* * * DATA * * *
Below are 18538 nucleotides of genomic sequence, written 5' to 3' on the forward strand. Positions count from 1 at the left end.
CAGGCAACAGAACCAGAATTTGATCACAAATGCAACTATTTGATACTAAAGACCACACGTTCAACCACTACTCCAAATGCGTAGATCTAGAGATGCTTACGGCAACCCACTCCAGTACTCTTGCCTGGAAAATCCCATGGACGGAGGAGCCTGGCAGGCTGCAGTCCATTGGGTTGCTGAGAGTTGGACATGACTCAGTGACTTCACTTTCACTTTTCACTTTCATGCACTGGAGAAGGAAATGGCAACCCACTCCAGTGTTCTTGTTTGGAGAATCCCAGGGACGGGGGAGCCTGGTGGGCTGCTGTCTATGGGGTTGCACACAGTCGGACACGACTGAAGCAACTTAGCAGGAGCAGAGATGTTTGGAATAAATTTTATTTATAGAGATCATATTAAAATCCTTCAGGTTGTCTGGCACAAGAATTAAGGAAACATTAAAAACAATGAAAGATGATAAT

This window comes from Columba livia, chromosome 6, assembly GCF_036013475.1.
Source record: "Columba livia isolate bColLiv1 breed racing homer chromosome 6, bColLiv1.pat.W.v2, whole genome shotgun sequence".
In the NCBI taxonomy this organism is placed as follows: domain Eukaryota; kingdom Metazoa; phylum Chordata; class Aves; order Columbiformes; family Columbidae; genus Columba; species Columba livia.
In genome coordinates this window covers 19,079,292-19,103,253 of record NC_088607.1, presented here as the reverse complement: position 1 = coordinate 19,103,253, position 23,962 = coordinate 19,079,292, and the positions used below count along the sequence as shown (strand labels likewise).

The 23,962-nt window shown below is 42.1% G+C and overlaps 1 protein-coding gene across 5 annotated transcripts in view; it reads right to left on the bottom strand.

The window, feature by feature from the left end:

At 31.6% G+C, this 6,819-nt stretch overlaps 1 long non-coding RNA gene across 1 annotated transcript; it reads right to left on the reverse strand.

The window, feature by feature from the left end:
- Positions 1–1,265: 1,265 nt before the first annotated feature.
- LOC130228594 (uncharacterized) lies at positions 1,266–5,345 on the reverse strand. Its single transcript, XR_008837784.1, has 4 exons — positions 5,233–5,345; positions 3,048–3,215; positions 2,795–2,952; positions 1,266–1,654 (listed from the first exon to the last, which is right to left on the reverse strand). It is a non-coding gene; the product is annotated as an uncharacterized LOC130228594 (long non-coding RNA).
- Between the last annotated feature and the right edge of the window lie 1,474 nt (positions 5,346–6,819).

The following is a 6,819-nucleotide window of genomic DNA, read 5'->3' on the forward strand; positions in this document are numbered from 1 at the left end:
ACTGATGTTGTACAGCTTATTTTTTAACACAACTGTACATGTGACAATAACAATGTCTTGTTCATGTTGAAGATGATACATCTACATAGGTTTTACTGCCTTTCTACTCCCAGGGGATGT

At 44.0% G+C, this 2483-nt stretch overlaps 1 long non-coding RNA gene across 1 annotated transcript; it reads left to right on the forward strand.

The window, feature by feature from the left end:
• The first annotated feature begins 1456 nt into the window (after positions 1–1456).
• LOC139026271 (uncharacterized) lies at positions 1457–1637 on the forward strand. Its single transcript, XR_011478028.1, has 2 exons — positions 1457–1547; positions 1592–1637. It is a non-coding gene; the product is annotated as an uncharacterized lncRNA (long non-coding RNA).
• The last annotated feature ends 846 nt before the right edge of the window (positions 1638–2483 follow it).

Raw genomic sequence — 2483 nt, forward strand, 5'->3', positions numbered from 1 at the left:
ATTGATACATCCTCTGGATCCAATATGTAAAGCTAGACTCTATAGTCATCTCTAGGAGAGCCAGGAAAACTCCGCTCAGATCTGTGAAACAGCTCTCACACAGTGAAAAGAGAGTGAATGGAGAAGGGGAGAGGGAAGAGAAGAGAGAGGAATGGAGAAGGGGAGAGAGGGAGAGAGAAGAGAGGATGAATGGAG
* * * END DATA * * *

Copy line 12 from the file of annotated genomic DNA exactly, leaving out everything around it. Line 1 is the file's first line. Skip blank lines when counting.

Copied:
- LOC130228594 (uncharacterized) lies at positions 1,266–5,345 on the reverse strand. Its single transcript, XR_008837784.1, has 4 exons — positions 5,233–5,345; positions 3,048–3,215; positions 2,795–2,952; positions 1,266–1,654 (listed from the first exon to the last, which is right to left on the reverse strand). It is a non-coding gene; the product is annotated as an uncharacterized LOC130228594 (long non-coding RNA).